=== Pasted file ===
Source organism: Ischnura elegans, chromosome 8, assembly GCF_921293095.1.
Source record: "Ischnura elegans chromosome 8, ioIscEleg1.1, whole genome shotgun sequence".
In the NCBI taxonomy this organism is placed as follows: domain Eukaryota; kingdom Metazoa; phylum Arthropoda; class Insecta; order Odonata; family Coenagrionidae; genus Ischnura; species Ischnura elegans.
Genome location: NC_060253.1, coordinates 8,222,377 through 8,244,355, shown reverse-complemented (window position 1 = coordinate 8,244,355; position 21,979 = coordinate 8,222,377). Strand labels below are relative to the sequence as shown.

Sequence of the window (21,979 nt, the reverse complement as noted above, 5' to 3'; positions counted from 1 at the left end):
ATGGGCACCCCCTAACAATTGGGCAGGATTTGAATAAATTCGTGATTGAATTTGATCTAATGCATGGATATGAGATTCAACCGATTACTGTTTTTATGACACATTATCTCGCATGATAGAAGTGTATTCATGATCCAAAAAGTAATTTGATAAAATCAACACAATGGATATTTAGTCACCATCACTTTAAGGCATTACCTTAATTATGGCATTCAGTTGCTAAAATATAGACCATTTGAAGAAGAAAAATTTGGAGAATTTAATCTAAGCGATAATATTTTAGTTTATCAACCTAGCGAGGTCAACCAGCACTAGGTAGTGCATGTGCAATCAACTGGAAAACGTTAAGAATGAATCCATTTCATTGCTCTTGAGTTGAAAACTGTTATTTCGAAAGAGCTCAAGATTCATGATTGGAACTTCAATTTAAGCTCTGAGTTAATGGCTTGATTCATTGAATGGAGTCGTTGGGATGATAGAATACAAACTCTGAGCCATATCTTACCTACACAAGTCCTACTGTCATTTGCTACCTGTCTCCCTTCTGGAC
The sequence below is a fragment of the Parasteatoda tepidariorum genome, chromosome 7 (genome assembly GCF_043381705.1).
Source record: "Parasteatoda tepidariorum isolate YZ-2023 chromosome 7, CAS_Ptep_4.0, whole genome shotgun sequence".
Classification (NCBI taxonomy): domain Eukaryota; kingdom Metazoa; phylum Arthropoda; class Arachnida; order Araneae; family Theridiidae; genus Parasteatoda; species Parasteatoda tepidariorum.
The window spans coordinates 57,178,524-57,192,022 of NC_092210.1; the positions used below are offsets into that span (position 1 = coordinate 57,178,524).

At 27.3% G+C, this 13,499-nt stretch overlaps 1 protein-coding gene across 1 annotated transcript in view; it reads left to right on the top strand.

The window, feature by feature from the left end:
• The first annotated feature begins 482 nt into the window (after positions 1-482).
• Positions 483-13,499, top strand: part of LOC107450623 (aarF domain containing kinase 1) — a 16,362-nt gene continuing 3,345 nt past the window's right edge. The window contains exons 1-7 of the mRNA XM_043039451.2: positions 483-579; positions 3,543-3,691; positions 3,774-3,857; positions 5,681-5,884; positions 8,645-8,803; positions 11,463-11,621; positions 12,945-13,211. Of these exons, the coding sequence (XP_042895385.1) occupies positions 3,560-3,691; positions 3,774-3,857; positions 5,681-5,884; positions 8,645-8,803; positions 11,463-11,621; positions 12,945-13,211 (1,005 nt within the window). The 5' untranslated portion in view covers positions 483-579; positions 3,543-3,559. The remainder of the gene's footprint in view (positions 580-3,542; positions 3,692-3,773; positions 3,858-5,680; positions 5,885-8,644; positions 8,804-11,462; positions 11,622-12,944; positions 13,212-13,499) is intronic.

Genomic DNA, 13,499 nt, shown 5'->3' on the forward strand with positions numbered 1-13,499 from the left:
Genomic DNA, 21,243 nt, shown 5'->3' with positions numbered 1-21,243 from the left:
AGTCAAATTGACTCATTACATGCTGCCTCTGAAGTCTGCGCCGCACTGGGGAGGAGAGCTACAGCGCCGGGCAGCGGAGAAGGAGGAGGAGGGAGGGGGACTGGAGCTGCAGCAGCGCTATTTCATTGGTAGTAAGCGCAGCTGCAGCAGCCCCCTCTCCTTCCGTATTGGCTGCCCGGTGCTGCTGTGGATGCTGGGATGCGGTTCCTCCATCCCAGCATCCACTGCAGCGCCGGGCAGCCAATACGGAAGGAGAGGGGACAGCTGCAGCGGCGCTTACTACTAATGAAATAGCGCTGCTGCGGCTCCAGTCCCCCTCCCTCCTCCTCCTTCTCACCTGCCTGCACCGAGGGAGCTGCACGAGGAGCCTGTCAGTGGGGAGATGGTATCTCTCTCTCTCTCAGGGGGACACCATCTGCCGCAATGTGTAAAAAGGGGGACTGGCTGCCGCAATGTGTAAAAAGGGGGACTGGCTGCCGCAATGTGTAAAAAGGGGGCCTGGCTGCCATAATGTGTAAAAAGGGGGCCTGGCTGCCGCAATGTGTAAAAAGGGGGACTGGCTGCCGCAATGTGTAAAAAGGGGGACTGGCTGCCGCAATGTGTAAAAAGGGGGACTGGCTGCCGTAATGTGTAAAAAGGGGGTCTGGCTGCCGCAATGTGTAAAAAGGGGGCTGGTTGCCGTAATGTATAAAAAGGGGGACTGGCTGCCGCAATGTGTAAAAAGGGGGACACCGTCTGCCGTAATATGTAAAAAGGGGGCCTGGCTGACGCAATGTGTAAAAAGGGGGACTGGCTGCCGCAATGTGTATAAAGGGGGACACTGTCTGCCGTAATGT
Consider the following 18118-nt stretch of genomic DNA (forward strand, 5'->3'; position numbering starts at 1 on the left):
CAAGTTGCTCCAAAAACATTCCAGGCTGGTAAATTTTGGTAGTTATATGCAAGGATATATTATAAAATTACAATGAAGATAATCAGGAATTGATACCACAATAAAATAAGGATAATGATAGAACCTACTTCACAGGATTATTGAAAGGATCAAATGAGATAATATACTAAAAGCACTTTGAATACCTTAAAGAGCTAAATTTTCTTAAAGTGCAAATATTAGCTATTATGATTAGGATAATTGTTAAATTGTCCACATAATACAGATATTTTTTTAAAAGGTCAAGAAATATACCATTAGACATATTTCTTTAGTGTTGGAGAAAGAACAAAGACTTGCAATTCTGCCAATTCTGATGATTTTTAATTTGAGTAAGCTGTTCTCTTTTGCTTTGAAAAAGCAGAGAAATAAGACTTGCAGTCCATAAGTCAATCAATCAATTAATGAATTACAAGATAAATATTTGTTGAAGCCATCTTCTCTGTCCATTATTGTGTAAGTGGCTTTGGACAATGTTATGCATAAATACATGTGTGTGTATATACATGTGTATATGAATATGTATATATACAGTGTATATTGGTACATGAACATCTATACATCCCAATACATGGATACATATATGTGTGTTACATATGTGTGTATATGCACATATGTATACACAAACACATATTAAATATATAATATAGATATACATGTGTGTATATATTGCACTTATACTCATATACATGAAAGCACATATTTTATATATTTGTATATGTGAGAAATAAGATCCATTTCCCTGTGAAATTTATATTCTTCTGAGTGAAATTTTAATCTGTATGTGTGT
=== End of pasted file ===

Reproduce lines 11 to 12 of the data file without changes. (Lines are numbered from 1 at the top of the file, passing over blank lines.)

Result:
At 27.3% G+C, this 13,499-nt stretch overlaps 1 protein-coding gene across 1 annotated transcript in view; it reads left to right on the top strand.

The window, feature by feature from the left end: